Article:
Thursday, November 7, 2013

FBA for garments without darts - tutorial, part 2

The swedish version is found here

This post on FBA is not done only because it's fun, but because I haven't found anything satisfactory out there - and I have searched a lot. I had to develop my own method, and it works!

For FBA introduction I recommend reading part 1. It is found here.

I will now show you how to make a full bust adjustment (FBA) on a garment without darts, such as a t-shirt. The pattern I'll use is 'Rose Top' from the book Sy! Från hood till skjortklänning by Jenny Hellström Ruas. This tee is cut with a slightly A-line.

The first time I made Rose I did the classic mistake, i.e. cut one size larger (size L) to give the boobs enough room. Then I ended up with this amazing (hmm) piece:

You can clearly see that it is very tent-like around the shoulders and waist, but still tight across the bust. This is not what we want, unless taking the family camping - just bring the tent poles and get installed!

Here we go.

#1 Select your size and trace your pattern

If I go by my waist and high bust measures, I end up right in the middle of size M and L according to sizing table (my real bust measurement puts me between L and XL, but that we ignore for now). I will sew my top in a stretchy jersey so I choose to start from a size M.

According to the pattern table I would have to increase my bust width by 8 cm (just over 3 inches) = 4cm(1,5'') /half pattern, but the stretchy fabric makes me doubt that I need that much and I now decide half of that should be sufficient. That is 2cm/half pattern.

Trace your pattern.

Front size M, no alterations. 

#2 Finding apex

If you're sewing in non stretchy fabric then you can "wear" your pattern and mark apex, but for stretchy fabric this is not so simple since it tends to have a life of its own when worn. If you don't belive me, put on a stretchy top and mark with a pin your apex. Remove the top and compare with the mark on the pattern. I bet you they are not in the same spot! For me they are a good 3cm apart, see photo below. 

Yellow points at apex for stiff fabric, blue points at apex for stretchy fabric.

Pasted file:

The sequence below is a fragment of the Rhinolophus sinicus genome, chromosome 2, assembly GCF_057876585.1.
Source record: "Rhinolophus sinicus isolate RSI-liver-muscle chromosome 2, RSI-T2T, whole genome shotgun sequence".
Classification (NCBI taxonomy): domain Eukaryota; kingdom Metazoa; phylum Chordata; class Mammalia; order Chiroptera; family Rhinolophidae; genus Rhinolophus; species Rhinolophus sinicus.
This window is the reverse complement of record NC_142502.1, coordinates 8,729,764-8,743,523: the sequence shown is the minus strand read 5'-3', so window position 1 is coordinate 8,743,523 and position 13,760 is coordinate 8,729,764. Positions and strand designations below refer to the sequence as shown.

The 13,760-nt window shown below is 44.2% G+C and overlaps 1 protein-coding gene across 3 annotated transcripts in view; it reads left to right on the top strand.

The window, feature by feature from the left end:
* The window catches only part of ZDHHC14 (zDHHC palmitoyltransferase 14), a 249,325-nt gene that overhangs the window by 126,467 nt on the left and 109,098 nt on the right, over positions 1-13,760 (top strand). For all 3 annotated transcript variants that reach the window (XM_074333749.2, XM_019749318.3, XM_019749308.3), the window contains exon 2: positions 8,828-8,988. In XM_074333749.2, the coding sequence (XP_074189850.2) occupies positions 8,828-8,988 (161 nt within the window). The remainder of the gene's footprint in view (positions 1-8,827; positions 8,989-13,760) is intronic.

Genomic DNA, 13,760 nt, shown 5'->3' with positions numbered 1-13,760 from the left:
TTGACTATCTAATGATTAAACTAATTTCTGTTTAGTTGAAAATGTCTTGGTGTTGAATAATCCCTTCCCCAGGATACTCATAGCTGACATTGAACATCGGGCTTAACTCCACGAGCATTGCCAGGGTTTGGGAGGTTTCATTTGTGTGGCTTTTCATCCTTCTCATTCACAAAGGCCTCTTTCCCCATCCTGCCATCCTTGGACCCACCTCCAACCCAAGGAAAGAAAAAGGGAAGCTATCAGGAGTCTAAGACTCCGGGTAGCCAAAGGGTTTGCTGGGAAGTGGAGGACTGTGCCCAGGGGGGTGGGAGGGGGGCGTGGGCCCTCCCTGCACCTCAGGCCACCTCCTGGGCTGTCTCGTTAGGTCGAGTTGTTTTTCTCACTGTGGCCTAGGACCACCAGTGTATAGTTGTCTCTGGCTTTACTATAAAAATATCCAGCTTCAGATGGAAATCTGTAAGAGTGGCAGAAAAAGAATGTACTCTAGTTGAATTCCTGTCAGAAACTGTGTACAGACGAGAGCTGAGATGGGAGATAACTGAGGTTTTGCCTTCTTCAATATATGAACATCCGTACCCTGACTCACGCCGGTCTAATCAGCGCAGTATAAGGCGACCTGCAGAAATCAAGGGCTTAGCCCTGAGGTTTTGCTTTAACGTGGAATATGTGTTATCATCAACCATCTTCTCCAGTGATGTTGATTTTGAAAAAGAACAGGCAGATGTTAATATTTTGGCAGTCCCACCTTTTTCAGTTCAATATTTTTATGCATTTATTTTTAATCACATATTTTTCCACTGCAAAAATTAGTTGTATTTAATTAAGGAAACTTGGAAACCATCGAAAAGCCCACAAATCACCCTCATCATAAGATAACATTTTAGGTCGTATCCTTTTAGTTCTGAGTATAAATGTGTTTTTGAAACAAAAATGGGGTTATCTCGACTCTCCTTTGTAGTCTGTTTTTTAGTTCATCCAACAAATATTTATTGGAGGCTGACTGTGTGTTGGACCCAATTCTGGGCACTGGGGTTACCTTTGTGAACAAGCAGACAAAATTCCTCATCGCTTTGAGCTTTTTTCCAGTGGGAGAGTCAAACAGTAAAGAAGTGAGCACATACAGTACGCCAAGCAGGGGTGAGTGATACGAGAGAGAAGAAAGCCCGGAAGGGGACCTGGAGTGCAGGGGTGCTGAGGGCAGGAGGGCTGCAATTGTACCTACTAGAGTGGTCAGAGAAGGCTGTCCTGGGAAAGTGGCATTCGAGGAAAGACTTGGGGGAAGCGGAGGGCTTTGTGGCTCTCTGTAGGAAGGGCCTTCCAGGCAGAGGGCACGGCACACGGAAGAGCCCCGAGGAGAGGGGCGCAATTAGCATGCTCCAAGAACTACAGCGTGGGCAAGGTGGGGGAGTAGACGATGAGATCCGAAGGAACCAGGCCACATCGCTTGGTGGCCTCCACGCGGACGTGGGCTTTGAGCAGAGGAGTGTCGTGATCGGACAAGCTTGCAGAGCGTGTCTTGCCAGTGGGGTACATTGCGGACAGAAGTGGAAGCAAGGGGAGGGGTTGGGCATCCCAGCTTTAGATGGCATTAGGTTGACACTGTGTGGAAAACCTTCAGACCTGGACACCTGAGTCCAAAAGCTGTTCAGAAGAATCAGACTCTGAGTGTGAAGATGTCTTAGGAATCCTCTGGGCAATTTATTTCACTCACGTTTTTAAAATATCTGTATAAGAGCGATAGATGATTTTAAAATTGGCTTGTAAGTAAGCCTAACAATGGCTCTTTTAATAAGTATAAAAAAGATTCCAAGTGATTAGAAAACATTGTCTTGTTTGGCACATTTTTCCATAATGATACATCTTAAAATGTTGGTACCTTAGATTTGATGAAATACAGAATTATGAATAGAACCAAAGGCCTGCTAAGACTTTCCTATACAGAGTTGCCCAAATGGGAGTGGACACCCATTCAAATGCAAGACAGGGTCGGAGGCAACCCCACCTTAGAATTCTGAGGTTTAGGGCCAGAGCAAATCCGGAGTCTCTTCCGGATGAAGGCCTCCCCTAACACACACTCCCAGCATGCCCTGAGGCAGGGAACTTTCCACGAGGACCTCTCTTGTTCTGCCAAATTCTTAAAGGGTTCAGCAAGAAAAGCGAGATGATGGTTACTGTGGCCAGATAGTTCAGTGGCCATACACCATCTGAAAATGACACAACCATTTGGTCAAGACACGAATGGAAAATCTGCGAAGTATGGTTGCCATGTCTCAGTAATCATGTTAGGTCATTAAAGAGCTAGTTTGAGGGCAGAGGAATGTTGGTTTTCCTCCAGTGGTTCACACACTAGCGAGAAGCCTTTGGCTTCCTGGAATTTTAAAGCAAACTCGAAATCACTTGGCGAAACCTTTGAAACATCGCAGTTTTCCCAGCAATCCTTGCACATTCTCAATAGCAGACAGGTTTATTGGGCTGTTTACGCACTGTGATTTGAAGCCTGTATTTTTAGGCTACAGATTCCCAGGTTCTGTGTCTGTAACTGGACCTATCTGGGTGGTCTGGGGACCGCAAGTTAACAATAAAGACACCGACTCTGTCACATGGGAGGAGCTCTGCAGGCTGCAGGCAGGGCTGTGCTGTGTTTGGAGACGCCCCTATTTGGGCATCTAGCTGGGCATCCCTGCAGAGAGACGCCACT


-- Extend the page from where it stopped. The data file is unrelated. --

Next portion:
Now I will continue my work from the blue apex.

#3 Do FBA

Time to cut and spread! In common fashion we now mark the FBA lines to be cut, but since we don't have any darts we only have to bother about the apex. 

IMPORTANT! Before you cut - measure the sideline of the pattern carefully. Write it down. If you have any notches (I do) then measure the distance to it from the armpit and write it down. You'll need these measures later.

My sideline is 42,5 cm and the distance to my notch (I only have one) is 14 cm.

Now you can cut, spread and tape your pattern!

Adjusting for my 2cm as planned.

But HOLD YOUR HORSES!! What were you thinking? We didn't want any darts! And if we don't have darts, we are making the waist wider and the sideseam longer, right? RIGHT??

Yup. Pretty much about here most tutorials end, but calm yourself, I won't leave you hanging - now we have some fixing to do! :-)

#4 - Adjustment to avoid altering the waist

Now there are a couple of important steps.

First, grab a tape measure or a ruler and measure on your body the distance between your armpit and your waist. It doesn't need to be super accurate. I measure roughly 30 cm /12''. Mark this on your pattern.

From the waist marking and down to the hem we want to remove the same amount as we added through the cut, 2cm in my case. This is the dotted line.

Now grade the dotted line from the waist to the bust cut - we want the boobs to fit now, don't we. Mark your new pretty sideline all the way up.